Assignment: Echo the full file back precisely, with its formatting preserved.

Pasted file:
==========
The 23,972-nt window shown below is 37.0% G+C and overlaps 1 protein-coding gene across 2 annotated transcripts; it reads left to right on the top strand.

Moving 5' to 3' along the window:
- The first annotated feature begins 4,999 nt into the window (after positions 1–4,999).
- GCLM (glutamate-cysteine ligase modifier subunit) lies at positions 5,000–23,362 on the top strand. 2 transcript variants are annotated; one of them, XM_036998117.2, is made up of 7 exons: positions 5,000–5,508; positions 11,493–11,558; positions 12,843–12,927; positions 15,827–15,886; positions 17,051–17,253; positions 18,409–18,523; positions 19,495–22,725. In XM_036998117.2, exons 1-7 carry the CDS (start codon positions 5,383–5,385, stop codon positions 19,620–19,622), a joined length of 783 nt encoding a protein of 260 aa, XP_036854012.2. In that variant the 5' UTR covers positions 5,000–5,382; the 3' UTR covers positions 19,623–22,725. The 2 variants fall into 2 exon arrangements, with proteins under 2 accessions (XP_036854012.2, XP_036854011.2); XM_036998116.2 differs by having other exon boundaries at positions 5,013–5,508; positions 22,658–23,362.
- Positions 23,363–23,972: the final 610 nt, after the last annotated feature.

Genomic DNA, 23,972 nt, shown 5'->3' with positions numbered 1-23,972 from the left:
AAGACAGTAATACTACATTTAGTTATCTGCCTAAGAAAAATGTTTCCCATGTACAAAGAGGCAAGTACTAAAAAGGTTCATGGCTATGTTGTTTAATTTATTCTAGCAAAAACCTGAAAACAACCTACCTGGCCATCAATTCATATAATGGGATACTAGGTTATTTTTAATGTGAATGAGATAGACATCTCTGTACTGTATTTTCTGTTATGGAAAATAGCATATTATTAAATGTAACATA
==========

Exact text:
The 23,972-nt window shown below is 37.0% G+C and overlaps 1 protein-coding gene across 2 annotated transcripts; it reads left to right on the top strand.

Moving 5' to 3' along the window:
- The first annotated feature begins 4,999 nt into the window (after positions 1–4,999).
- GCLM (glutamate-cysteine ligase modifier subunit) lies at positions 5,000–23,362 on the top strand. 2 transcript variants are annotated; one of them, XM_036998117.2, is made up of 7 exons: positions 5,000–5,508; positions 11,493–11,558; positions 12,843–12,927; positions 15,827–15,886; positions 17,051–17,253; positions 18,409–18,523; positions 19,495–22,725. In XM_036998117.2, exons 1-7 carry the CDS (start codon positions 5,383–5,385, stop codon positions 19,620–19,622), a joined length of 783 nt encoding a protein of 260 aa, XP_036854012.2. In that variant the 5' UTR covers positions 5,000–5,382; the 3' UTR covers positions 19,623–22,725. The 2 variants fall into 2 exon arrangements, with proteins under 2 accessions (XP_036854012.2, XP_036854011.2); XM_036998116.2 differs by having other exon boundaries at positions 5,013–5,508; positions 22,658–23,362.
- Positions 23,363–23,972: the final 610 nt, after the last annotated feature.

Genomic DNA, 23,972 nt, shown 5'->3' with positions numbered 1-23,972 from the left:
AAGACAGTAATACTACATTTAGTTATCTGCCTAAGAAAAATGTTTCCCATGTACAAAGAGGCAAGTACTAAAAAGGTTCATGGCTATGTTGTTTAATTTATTCTAGCAAAAACCTGAAAACAACCTACCTGGCCATCAATTCATATAATGGGATACTAGGTTATTTTTAATGTGAATGAGATAGACATCTCTGTACTGTATTTTCTGTTATGGAAAATAGCATATTATTAAATGTAACATA